Autosomal dominant vitreoretinochoroidopathy is an extremely rare disease, which belongs to the BEST1-related disease spectrum.Methods:
Report of five patients with an initial diagnosis of atypical rod–cone dystrophy, for whom autosomal dominant vitreoretinochoroidopathy was retrospectively diagnosed on genetic results using targeted next-generation sequencing. Each patient had a comprehensive ophthalmic examination including multimodal retinal imaging and functional evaluation.Results:
Visual acuity ranged from <20/800 to 20/25. Two patients had narrowed angle with history of acute angle-closure glaucoma for one patient. Full-field electroretinogram showed severe reduction of both scotopic and photopic responses for 3/5 patients. Electrooculogram could be performed for one of the two patients with moderate alterations of full-field electroretinogram. It revealed severe light rise abnormalities with decreased Arden ratio (125% right eye, 145% left eye) in keeping with generalized severe dysfunction of the retinal pigment epithelium. On fundoscopy, the pathognomonic circumferential hyperpigmented band of the peripheral retina was totally absent in two patients.Conclusion:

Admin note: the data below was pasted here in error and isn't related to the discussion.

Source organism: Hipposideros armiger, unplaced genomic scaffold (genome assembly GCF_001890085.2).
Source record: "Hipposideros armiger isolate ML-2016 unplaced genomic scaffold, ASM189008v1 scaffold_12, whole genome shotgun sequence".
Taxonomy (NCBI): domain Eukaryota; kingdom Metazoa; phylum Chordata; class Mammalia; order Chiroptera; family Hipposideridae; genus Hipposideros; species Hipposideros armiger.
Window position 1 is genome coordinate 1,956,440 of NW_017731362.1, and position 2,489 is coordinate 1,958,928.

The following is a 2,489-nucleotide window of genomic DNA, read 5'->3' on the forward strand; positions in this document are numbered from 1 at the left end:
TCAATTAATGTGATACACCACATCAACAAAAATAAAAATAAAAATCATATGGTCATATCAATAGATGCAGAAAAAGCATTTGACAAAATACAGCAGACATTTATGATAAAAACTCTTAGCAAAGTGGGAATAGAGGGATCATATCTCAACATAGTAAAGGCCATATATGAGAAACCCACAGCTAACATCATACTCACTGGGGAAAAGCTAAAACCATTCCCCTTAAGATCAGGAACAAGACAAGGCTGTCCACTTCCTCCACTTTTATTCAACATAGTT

This report highlights the high phenotypic variability of autosomal dominant vitreoretinochoroidopathy, which may be misdiagnosed, especially in advanced forms with severe generalized photoreceptor dysfunction mimicking retinitis pigmentosa. Targeted next-generation sequencing can contribute to the proper clinical diagnosis, especially in case of atypical phenotypic features of autosomal dominant vitreoretinochoroidopathy.